Coder, Maker, Gamer (he/him) 🏳️‍🌈

05Apr 24

Fake cultists... A game of social deduction

Part of the 🗡️ Traitor project.

I've always loved social deduction games like Avalon, love letter, Battlestar Galactica, Coup and Werewolf. After playing a load of them at Airecon I was inspired to have a go created my own!


Game Settings / Background

In a daring escape, innocent prisoners slip in to the robes of cultists and join a procession marching out of the castle. They soon realise the cultists are marching to the crypt to resurrect the dark lord. If successful the dark lord will summon an unstoppable army of undead. Can the escapees maintain their disguise for long enough to thwart the resurrection and save humanity from the clutches of impending doom?

The Game

The players follow a route on a map which will see them completing three tests of fealty and then interrogating two groups of cultists. In the last round they choose a final team of cultists to perform (or sabotage) the Resurrection! The escapees (fake cultists) will be trying to thwart the fealty tests attempts to earn holy relics to aid in the final resurrection -all whilst keeping their identities hidden. The real cultists will be trying to deduce who are the escapees and who their fellow loyal cultists are!



Avalon is one of my all time favourite games, with the right group it consistently results in a fantastic play. Avalon sees elected groups going on 'quests', my game has a similar concept in the form of the fealty tests although I add a twist in the form of skills and an overseer. The inspiration for skills comes from 'Battlestar Galactica: The Board Game' (the daddy mac of social deduction games) but I simplified it so each character has access to 2 of the 3 skills: Life, Death & Faith. Skills add a nice and simple extra layer of depth to the game.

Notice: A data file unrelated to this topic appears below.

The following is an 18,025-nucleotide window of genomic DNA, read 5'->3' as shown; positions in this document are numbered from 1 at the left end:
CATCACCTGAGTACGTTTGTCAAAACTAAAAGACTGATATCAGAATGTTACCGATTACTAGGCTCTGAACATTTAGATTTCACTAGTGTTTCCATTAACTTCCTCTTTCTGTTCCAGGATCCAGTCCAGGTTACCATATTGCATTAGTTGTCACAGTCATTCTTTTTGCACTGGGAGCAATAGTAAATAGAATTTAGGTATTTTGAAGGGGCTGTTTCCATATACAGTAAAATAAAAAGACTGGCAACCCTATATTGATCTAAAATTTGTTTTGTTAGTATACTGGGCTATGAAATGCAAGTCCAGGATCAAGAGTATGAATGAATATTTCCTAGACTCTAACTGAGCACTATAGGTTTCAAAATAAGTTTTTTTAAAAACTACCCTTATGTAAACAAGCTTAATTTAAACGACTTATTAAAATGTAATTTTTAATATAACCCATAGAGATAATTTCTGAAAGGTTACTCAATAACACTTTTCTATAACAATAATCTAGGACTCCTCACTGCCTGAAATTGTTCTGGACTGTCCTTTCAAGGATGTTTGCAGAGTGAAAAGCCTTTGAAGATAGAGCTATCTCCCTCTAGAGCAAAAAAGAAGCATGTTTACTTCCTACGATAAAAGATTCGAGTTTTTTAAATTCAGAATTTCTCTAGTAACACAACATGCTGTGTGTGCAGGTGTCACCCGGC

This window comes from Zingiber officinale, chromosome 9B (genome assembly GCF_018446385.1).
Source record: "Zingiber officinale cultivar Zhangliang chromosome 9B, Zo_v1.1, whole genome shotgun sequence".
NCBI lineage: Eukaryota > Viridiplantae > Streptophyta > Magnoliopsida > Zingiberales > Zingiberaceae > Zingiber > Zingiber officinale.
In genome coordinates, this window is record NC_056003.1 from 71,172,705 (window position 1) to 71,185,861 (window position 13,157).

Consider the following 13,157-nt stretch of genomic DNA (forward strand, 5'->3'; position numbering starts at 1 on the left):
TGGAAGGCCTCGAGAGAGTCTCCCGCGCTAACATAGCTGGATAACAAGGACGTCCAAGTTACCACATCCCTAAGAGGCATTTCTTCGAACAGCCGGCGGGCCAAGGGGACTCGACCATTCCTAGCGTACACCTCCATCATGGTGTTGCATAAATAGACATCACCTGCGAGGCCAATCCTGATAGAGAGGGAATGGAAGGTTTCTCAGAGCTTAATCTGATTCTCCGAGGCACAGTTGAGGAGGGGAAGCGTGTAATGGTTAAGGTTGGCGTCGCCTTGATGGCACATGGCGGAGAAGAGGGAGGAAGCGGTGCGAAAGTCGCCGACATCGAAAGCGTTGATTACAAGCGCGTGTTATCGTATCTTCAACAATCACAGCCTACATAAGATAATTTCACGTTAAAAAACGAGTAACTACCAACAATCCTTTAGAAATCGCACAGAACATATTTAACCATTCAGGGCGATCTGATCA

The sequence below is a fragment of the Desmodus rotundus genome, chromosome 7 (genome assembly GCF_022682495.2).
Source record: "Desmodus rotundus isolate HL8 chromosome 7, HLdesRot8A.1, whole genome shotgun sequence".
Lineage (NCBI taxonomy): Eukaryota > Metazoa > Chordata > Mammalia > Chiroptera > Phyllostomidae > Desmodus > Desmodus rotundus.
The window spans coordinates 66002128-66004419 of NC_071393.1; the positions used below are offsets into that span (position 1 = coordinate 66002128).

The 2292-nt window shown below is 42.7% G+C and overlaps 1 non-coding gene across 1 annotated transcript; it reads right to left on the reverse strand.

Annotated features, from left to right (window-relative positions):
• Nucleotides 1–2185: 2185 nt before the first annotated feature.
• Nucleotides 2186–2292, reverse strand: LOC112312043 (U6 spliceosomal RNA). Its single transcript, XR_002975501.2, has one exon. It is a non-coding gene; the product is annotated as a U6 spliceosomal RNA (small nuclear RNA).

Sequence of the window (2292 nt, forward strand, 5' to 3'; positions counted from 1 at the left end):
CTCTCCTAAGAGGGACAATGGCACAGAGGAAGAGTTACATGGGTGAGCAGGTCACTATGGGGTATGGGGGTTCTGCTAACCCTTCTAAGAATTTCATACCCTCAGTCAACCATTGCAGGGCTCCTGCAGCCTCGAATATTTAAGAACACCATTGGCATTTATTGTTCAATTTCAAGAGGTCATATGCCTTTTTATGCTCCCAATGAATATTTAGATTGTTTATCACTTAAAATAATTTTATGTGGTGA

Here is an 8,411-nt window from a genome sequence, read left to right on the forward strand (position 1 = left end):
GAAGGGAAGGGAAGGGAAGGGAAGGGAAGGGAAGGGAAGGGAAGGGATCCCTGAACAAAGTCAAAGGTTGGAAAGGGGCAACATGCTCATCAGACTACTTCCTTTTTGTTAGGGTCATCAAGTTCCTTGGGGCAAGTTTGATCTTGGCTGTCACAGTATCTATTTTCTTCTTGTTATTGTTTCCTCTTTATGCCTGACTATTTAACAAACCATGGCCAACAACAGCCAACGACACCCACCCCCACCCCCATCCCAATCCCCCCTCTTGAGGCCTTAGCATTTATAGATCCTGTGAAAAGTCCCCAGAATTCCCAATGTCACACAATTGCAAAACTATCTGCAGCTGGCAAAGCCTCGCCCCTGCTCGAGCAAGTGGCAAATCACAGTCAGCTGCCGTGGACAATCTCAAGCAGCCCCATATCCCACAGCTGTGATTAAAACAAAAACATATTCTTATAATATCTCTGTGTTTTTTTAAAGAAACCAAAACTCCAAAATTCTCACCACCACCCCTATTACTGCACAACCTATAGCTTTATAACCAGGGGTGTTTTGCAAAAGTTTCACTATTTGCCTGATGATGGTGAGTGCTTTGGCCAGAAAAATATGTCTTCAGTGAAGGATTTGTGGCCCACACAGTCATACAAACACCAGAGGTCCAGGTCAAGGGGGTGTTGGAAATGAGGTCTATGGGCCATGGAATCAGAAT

Imperfect information

Games like 'Feed the Kraken' fall down (for me) as they involve players having perfect information, in some situations players know if another player is telling the truth or not. In my game I want to avoid that making sure all the information is filtered through an elected player (the 'Test Overseer' or the 'Interrogator'). That player always receives results from two or more cultists so they never truly know how an individual acted -unless of course all the results were the same (In BSG a random card is added to the results which is their way of introducing a little chaos). That elected player might have reason to manipulate the results or not share the full information with the group - another juicy puzzle piece in the deduction game!

Making tokens

The first playtest

I took the game along to a group that I've played with for years, I fully expected us to only manage a round or two however everyone was having so much fun with it they insisted that we finish it! I got some great takeaways but most importantly everyone seemed to have lots of fun - this usually never happens with a first playtest (for me at least!). The game took about an hour and during each of the 6 rounds there was lots of discussions (sometimes a little too lively!). I hoped with the imperfect information it wouldn't be confrontational but I think with that group being comfortable with each other they were happy to push the banter! I'll be interested to monitor how confrontational it is with future groups. On the last round (the Resurrection), it could have gone ether way but the real cultists managed to deduce the escapees just in time! Overall I was really happy with how it played and everyone said they really enjoyed it.

What's next?

Lots and lots more playtesting. If it still holds up then I will consider how I can release it. I'm considering the possibility of it being a little print and play game. I think it fills a little bit of a gap of being a juicy little social deduction game, with more depth than Avalon but plays a lot quicker than Battlestar Galactica. It would also serve as a great way to raise awareness for my Ultimate Quest game!